I wouldn’t use a travel trailer or RV unless you get it extra cheap, because you’ll use about the same amount of materials retrofitting that as you would just building from scratch. Either way, you’ll want a second roof and trellises to keep it cool in hot weather, with solar heaters ( separate glass covered black box to collect heat that enters the window ) for winter, and well insulated inside. Of course there are ways of duplicating this in the house, such as creating a tent out of your bed, but here we are assuming you need everything such as rain collection and solar panels and alternate heat and water and etcetera and it is just easier doing a separate structure. Or, if building inside, simply more insulated space.
If you are really poor, remember the hexagon house. You want the “Star Plate Frame Connectors” from Strombergs Chickens dot com. They are about $100 for the kit. Not the greatest for rain catchment but great at reducing the building material needed. Cover with chicken wire and soak blankets or sheets in wet cement then drape over the wire and let set. You can then add insulation and stucco. If you are refurbishing an RV, you need to strip out everything and add insulation. Ideally, all this is under a tree for summer shade, to eliminate the second roof and side trellises.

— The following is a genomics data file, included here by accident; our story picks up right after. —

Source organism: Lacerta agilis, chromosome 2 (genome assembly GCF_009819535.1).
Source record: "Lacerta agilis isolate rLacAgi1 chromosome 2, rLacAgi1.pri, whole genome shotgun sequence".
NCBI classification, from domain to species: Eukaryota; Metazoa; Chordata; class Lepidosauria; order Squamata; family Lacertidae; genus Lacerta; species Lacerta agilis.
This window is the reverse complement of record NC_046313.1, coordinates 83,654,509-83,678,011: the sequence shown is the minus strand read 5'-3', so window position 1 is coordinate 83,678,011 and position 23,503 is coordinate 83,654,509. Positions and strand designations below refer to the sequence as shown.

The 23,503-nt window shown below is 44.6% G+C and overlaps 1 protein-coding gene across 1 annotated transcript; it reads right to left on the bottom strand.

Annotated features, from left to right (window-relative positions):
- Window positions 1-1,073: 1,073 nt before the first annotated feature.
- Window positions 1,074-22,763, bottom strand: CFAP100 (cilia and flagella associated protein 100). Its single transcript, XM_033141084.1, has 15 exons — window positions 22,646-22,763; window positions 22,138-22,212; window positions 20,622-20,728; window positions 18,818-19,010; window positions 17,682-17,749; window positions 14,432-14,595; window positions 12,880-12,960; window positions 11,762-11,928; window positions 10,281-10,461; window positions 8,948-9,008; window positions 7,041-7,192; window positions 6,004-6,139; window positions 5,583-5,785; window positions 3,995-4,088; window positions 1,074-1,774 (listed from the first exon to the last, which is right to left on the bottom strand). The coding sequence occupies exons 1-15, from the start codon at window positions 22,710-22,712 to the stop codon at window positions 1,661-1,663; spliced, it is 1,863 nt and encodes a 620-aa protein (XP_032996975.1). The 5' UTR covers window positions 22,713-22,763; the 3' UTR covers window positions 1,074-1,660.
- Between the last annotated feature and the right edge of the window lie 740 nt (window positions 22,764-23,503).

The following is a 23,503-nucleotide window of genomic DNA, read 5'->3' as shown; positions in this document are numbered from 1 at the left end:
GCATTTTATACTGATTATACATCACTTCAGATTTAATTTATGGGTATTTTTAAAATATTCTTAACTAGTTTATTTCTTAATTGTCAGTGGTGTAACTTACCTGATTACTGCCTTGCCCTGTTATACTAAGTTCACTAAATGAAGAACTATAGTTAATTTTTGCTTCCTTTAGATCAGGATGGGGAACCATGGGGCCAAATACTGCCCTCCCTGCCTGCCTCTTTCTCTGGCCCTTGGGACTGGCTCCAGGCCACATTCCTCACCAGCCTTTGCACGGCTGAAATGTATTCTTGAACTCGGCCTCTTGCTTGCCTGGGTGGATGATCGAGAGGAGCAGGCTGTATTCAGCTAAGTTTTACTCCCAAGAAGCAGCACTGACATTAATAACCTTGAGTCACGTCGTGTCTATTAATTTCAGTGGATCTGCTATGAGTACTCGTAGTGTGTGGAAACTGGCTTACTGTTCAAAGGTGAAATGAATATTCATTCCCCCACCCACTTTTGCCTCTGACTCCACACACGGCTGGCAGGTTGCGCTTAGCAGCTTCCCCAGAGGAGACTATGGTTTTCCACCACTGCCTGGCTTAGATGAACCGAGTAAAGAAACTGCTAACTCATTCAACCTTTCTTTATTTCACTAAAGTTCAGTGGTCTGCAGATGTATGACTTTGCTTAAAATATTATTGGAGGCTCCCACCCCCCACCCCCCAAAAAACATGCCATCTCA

And forget RV appliances. They are cheaply made and too expensive. Just substitute camping gear. The propane cast iron stove and an indoor heater of low BTU ( if needed-preferable would be a cob rocket stove. Not much more than clay with added plant fibers ). A sawdust bucket toilet. Hand pump to the water tank ( if not just gravity fed individual systems ). Your choice, solar panel with LED lights or cheaper, lanterns with AA batteries with its own solar charging unit.
You might not even need a stand alone shelter. You could just build on to the side of the garage, a bit of a lean-to design like you would to cover lumber supplies ( but enclosed ). Just double wall insulate, with the studs altering so they don’t draw out heat. If you can afford to, triple wall insulate, with a sheet of rigid board insulation in between the two walls of studs. Consider a Murphy Bed or hide-a-bed or a bunk bed with a desk or kitchenette underneath for space savings. A closet can be a dowel hanging over the bed. There are plenty of ways to make a very small space comfortable, and small spaces are easier to heat.